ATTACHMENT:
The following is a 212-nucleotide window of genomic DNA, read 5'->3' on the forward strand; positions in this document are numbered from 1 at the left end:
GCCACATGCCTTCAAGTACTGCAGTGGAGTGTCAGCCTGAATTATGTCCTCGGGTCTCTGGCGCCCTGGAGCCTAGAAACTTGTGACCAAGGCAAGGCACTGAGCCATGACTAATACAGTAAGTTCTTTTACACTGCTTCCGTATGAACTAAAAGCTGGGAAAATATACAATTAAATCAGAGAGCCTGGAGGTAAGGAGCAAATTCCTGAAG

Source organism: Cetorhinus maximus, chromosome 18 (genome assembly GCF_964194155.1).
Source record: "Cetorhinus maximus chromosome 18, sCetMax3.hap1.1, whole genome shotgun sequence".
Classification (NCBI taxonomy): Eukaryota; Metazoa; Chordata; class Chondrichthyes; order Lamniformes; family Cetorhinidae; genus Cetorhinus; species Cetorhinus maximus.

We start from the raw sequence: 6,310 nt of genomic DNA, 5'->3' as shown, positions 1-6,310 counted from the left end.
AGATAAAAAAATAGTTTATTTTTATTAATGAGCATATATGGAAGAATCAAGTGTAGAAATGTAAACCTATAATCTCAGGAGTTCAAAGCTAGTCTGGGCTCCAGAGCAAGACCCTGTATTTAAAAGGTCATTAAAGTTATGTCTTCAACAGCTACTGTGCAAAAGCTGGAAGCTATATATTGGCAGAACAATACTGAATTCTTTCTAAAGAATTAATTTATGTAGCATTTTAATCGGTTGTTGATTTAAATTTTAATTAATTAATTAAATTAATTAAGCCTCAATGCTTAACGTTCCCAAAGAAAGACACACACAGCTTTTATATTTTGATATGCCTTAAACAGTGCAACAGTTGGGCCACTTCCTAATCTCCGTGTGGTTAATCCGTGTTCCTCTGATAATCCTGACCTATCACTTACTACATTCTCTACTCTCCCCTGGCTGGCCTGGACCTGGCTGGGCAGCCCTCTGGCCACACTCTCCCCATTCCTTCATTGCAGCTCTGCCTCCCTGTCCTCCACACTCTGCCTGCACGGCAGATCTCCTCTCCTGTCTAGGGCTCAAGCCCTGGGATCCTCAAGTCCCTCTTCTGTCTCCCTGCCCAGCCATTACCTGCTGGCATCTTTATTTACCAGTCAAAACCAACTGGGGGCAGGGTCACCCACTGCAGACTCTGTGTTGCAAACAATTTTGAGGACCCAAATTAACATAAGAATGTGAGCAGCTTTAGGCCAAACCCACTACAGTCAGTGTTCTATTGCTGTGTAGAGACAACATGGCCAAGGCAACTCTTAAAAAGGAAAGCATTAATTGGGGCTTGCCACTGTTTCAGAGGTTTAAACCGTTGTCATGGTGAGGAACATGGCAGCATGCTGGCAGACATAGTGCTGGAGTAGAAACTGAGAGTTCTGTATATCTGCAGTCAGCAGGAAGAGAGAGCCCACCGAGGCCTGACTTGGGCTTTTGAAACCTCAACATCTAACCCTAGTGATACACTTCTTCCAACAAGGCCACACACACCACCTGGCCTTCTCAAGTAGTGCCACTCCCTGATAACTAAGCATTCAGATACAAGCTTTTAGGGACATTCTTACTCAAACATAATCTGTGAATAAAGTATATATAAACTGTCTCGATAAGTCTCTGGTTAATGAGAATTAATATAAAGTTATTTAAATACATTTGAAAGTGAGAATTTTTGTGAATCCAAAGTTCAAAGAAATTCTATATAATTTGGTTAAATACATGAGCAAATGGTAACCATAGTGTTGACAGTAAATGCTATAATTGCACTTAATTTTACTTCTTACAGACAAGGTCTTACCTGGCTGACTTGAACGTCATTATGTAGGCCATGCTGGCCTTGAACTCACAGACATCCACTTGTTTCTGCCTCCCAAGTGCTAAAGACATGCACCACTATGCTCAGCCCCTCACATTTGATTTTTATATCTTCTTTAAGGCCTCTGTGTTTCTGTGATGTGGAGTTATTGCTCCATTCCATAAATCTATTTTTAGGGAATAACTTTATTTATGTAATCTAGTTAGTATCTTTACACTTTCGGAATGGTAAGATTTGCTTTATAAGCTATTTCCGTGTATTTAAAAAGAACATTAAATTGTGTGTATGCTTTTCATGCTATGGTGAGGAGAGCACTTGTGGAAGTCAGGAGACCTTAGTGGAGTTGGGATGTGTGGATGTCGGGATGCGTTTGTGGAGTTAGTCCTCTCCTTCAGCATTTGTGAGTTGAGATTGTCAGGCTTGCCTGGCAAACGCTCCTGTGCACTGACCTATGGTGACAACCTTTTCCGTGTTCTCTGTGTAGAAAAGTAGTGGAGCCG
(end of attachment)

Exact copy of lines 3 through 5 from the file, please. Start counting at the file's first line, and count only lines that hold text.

Source organism: Cetorhinus maximus, chromosome 18 (genome assembly GCF_964194155.1).
Source record: "Cetorhinus maximus chromosome 18, sCetMax3.hap1.1, whole genome shotgun sequence".
Classification (NCBI taxonomy): Eukaryota; Metazoa; Chordata; class Chondrichthyes; order Lamniformes; family Cetorhinidae; genus Cetorhinus; species Cetorhinus maximus.